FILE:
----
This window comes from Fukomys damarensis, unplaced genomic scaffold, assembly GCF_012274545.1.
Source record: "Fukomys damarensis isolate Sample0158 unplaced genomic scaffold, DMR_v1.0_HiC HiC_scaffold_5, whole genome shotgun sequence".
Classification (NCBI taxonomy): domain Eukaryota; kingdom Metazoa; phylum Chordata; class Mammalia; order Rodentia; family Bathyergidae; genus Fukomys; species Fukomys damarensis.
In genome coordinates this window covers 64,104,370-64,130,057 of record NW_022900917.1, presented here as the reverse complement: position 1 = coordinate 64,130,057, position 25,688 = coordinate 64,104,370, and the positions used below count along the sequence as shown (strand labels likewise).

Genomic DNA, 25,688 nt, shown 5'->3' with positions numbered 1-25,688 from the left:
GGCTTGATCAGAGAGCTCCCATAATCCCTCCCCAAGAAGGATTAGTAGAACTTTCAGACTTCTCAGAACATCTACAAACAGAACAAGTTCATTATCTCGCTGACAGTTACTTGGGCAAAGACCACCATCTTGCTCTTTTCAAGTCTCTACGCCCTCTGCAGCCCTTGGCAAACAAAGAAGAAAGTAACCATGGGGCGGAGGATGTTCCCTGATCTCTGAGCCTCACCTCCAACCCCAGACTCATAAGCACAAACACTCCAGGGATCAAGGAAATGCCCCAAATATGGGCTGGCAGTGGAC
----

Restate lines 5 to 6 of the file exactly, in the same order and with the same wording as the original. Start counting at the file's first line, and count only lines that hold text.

Genomic DNA, 25,688 nt, shown 5'->3' with positions numbered 1-25,688 from the left:
GGCTTGATCAGAGAGCTCCCATAATCCCTCCCCAAGAAGGATTAGTAGAACTTTCAGACTTCTCAGAACATCTACAAACAGAACAAGTTCATTATCTCGCTGACAGTTACTTGGGCAAAGACCACCATCTTGCTCTTTTCAAGTCTCTACGCCCTCTGCAGCCCTTGGCAAACAAAGAAGAAAGTAACCATGGGGCGGAGGATGTTCCCTGATCTCTGAGCCTCACCTCCAACCCCAGACTCATAAGCACAAACACTCCAGGGATCAAGGAAATGCCCCAAATATGGGCTGGCAGTGGAC